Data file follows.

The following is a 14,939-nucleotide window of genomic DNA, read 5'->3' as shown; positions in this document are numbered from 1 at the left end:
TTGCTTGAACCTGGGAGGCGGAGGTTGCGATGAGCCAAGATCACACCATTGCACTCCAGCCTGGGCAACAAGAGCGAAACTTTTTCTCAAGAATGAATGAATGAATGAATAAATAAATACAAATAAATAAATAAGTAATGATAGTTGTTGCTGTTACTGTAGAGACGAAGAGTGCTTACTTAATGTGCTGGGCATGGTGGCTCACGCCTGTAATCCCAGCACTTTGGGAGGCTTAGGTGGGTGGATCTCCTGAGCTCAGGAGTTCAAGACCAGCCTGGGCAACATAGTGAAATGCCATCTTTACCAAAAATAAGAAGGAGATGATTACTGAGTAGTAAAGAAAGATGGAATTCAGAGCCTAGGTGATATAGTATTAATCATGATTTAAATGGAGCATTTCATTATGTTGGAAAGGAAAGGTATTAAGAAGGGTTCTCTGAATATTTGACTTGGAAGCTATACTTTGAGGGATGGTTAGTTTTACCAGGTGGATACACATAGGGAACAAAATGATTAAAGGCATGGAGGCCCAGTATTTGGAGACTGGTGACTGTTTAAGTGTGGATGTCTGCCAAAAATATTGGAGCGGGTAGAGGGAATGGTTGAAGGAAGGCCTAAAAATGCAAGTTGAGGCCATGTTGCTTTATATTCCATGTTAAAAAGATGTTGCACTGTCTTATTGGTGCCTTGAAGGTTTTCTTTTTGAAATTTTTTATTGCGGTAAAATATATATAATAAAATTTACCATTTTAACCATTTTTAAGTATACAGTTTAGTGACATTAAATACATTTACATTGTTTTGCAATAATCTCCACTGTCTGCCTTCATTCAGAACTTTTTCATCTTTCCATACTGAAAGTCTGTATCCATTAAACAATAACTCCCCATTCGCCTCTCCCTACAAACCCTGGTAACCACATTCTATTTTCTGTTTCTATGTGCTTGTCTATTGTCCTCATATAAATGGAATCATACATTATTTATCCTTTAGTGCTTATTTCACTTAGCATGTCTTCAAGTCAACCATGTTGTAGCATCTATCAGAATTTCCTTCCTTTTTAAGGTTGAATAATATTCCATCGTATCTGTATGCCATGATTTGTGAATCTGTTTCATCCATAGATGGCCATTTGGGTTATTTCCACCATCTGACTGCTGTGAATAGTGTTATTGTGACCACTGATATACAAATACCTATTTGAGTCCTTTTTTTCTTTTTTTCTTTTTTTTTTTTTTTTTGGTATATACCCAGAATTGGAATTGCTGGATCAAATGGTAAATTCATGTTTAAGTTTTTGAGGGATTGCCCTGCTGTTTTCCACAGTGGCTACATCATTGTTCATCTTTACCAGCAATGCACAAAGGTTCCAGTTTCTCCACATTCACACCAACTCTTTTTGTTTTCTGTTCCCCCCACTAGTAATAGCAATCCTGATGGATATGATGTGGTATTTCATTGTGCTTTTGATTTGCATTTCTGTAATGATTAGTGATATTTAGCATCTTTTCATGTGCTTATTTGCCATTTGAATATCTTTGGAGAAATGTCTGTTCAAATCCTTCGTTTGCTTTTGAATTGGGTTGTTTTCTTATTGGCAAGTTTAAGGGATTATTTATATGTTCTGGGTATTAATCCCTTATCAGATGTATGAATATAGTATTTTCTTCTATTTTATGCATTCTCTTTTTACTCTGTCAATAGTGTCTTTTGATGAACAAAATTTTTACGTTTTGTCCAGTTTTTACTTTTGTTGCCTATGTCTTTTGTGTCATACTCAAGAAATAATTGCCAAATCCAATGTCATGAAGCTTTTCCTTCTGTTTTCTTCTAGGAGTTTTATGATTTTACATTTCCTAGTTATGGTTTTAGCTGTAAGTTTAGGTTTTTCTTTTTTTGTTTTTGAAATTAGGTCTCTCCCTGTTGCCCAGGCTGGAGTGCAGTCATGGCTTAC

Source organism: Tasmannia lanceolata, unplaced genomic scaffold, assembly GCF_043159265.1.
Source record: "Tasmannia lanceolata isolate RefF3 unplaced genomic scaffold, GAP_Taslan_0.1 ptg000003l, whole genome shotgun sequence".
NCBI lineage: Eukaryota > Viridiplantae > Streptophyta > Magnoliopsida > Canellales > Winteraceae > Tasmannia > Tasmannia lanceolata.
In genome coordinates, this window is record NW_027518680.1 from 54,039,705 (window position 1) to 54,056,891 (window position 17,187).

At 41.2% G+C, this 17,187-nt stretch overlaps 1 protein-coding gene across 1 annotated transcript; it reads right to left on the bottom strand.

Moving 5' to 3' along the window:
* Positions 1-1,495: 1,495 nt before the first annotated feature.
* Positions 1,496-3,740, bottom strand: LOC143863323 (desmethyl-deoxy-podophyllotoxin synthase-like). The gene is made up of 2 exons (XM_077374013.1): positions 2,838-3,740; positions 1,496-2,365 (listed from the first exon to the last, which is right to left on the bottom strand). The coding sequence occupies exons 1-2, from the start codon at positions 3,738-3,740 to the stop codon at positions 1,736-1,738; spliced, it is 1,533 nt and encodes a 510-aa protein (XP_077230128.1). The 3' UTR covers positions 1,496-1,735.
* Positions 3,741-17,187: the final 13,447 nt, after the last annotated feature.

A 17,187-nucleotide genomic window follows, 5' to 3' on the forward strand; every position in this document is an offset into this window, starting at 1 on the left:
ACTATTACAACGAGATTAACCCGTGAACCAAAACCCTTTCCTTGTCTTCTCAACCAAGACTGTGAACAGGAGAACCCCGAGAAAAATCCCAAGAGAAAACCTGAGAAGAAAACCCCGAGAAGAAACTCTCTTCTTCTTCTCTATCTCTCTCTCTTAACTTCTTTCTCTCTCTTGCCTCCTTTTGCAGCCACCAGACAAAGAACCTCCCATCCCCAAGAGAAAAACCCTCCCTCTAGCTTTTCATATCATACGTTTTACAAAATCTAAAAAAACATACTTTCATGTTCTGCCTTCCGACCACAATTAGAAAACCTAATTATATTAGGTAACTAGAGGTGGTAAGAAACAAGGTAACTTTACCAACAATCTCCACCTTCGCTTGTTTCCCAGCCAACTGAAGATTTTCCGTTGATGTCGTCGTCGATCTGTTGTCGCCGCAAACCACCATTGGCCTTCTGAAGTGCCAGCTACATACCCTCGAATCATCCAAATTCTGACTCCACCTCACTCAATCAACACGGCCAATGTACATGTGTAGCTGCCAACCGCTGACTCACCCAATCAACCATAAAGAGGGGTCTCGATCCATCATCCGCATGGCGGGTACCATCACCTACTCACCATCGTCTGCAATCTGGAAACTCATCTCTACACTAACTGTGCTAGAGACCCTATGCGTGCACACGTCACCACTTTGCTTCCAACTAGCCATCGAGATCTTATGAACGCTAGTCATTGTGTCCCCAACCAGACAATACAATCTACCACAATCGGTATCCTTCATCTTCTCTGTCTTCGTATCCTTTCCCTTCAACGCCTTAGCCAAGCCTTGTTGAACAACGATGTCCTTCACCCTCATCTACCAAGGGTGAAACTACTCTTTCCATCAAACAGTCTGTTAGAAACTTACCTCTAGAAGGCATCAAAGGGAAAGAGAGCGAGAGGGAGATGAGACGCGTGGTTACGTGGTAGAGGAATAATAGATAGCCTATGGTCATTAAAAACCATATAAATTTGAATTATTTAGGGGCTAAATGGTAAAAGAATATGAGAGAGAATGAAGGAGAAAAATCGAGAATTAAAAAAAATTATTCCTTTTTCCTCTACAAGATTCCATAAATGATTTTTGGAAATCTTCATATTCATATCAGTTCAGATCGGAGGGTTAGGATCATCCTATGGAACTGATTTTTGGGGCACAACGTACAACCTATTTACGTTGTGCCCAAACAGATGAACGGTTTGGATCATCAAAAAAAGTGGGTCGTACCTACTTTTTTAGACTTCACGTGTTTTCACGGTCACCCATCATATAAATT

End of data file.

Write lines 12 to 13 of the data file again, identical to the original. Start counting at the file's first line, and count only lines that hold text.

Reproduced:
A 17,187-nucleotide genomic window follows, 5' to 3' on the forward strand; every position in this document is an offset into this window, starting at 1 on the left:
ACTATTACAACGAGATTAACCCGTGAACCAAAACCCTTTCCTTGTCTTCTCAACCAAGACTGTGAACAGGAGAACCCCGAGAAAAATCCCAAGAGAAAACCTGAGAAGAAAACCCCGAGAAGAAACTCTCTTCTTCTTCTCTATCTCTCTCTCTTAACTTCTTTCTCTCTCTTGCCTCCTTTTGCAGCCACCAGACAAAGAACCTCCCATCCCCAAGAGAAAAACCCTCCCTCTAGCTTTTCATATCATACGTTTTACAAAATCTAAAAAAACATACTTTCATGTTCTGCCTTCCGACCACAATTAGAAAACCTAATTATATTAGGTAACTAGAGGTGGTAAGAAACAAGGTAACTTTACCAACAATCTCCACCTTCGCTTGTTTCCCAGCCAACTGAAGATTTTCCGTTGATGTCGTCGTCGATCTGTTGTCGCCGCAAACCACCATTGGCCTTCTGAAGTGCCAGCTACATACCCTCGAATCATCCAAATTCTGACTCCACCTCACTCAATCAACACGGCCAATGTACATGTGTAGCTGCCAACCGCTGACTCACCCAATCAACCATAAAGAGGGGTCTCGATCCATCATCCGCATGGCGGGTACCATCACCTACTCACCATCGTCTGCAATCTGGAAACTCATCTCTACACTAACTGTGCTAGAGACCCTATGCGTGCACACGTCACCACTTTGCTTCCAACTAGCCATCGAGATCTTATGAACGCTAGTCATTGTGTCCCCAACCAGACAATACAATCTACCACAATCGGTATCCTTCATCTTCTCTGTCTTCGTATCCTTTCCCTTCAACGCCTTAGCCAAGCCTTGTTGAACAACGATGTCCTTCACCCTCATCTACCAAGGGTGAAACTACTCTTTCCATCAAACAGTCTGTTAGAAACTTACCTCTAGAAGGCATCAAAGGGAAAGAGAGCGAGAGGGAGATGAGACGCGTGGTTACGTGGTAGAGGAATAATAGATAGCCTATGGTCATTAAAAACCATATAAATTTGAATTATTTAGGGGCTAAATGGTAAAAGAATATGAGAGAGAATGAAGGAGAAAAATCGAGAATTAAAAAAAATTATTCCTTTTTCCTCTACAAGATTCCATAAATGATTTTTGGAAATCTTCATATTCATATCAGTTCAGATCGGAGGGTTAGGATCATCCTATGGAACTGATTTTTGGGGCACAACGTACAACCTATTTACGTTGTGCCCAAACAGATGAACGGTTTGGATCATCAAAAAAAGTGGGTCGTACCTACTTTTTTAGACTTCACGTGTTTTCACGGTCACCCATCATATAAATT